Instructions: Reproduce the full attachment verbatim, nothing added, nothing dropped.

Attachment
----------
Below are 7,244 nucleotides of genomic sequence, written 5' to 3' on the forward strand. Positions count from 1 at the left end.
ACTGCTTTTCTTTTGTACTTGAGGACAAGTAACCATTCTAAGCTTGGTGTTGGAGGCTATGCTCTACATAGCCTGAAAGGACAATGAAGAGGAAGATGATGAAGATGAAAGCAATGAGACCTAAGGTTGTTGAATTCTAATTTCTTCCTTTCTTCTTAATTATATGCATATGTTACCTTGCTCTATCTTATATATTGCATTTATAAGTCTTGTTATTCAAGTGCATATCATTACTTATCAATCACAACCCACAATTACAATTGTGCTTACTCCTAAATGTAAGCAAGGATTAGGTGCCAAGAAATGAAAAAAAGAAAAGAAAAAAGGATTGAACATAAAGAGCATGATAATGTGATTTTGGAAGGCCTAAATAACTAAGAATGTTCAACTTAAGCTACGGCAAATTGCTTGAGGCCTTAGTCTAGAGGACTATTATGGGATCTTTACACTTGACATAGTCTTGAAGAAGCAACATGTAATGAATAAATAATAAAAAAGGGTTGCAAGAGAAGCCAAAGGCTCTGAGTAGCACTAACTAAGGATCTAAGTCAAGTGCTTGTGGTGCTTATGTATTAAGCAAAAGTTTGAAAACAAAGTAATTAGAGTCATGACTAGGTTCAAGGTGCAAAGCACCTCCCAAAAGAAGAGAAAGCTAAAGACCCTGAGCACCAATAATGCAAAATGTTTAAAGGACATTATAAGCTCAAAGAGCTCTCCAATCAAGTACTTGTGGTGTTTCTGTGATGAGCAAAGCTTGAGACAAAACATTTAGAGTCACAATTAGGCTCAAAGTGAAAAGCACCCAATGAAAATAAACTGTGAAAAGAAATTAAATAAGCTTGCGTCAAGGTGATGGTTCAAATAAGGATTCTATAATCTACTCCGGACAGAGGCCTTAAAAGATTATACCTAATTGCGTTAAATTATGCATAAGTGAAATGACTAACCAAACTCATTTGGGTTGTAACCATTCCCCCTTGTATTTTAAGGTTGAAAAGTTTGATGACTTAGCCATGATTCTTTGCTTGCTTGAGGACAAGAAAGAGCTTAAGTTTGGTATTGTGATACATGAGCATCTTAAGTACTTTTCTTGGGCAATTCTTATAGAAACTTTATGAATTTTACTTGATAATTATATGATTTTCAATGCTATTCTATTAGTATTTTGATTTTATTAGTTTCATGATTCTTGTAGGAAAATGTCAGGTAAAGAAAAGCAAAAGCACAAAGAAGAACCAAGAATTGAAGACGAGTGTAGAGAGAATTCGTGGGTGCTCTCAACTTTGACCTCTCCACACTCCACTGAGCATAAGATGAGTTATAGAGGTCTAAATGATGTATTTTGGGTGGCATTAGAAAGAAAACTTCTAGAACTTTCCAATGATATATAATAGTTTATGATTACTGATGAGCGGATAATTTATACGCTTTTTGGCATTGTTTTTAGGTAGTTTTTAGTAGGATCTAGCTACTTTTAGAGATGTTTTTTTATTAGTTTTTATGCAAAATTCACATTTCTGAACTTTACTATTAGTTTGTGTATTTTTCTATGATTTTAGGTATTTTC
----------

Below are 7,244 nucleotides of genomic sequence, written 5' to 3' on the forward strand. Positions count from 1 at the left end.
ACTGCTTTTCTTTTGTACTTGAGGACAAGTAACCATTCTAAGCTTGGTGTTGGAGGCTATGCTCTACATAGCCTGAAAGGACAATGAAGAGGAAGATGATGAAGATGAAAGCAATGAGACCTAAGGTTGTTGAATTCTAATTTCTTCCTTTCTTCTTAATTATATGCATATGTTACCTTGCTCTATCTTATATATTGCATTTATAAGTCTTGTTATTCAAGTGCATATCATTACTTATCAATCACAACCCACAATTACAATTGTGCTTACTCCTAAATGTAAGCAAGGATTAGGTGCCAAGAAATGAAAAAAAGAAAAGAAAAAAGGATTGAACATAAAGAGCATGATAATGTGATTTTGGAAGGCCTAAATAACTAAGAATGTTCAACTTAAGCTACGGCAAATTGCTTGAGGCCTTAGTCTAGAGGACTATTATGGGATCTTTACACTTGACATAGTCTTGAAGAAGCAACATGTAATGAATAAATAATAAAAAAGGGTTGCAAGAGAAGCCAAAGGCTCTGAGTAGCACTAACTAAGGATCTAAGTCAAGTGCTTGTGGTGCTTATGTATTAAGCAAAAGTTTGAAAACAAAGTAATTAGAGTCATGACTAGGTTCAAGGTGCAAAGCACCTCCCAAAAGAAGAGAAAGCTAAAGACCCTGAGCACCAATAATGCAAAATGTTTAAAGGACATTATAAGCTCAAAGAGCTCTCCAATCAAGTACTTGTGGTGTTTCTGTGATGAGCAAAGCTTGAGACAAAACATTTAGAGTCACAATTAGGCTCAAAGTGAAAAGCACCCAATGAAAATAAACTGTGAAAAGAAATTAAATAAGCTTGCGTCAAGGTGATGGTTCAAATAAGGATTCTATAATCTACTCCGGACAGAGGCCTTAAAAGATTATACCTAATTGCGTTAAATTATGCATAAGTGAAATGACTAACCAAACTCATTTGGGTTGTAACCATTCCCCCTTGTATTTTAAGGTTGAAAAGTTTGATGACTTAGCCATGATTCTTTGCTTGCTTGAGGACAAGAAAGAGCTTAAGTTTGGTATTGTGATACATGAGCATCTTAAGTACTTTTCTTGGGCAATTCTTATAGAAACTTTATGAATTTTACTTGATAATTATATGATTTTCAATGCTATTCTATTAGTATTTTGATTTTATTAGTTTCATGATTCTTGTAGGAAAATGTCAGGTAAAGAAAAGCAAAAGCACAAAGAAGAACCAAGAATTGAAGACGAGTGTAGAGAGAATTCGTGGGTGCTCTCAACTTTGACCTCTCCACACTCCACTGAGCATAAGATGAGTTATAGAGGTCTAAATGATGTATTTTGGGTGGCATTAGAAAGAAAACTTCTAGAACTTTCCAATGATATATAATAGTTTATGATTACTGATGAGCGGATAATTTATACGCTTTTTGGCATTGTTTTTAGGTAGTTTTTAGTAGGATCTAGCTACTTTTAGAGATGTTTTTTTATTAGTTTTTATGCAAAATTCACATTTCTGAACTTTACTATTAGTTTGTGTATTTTTCTATGATTTTAGGTATTTTC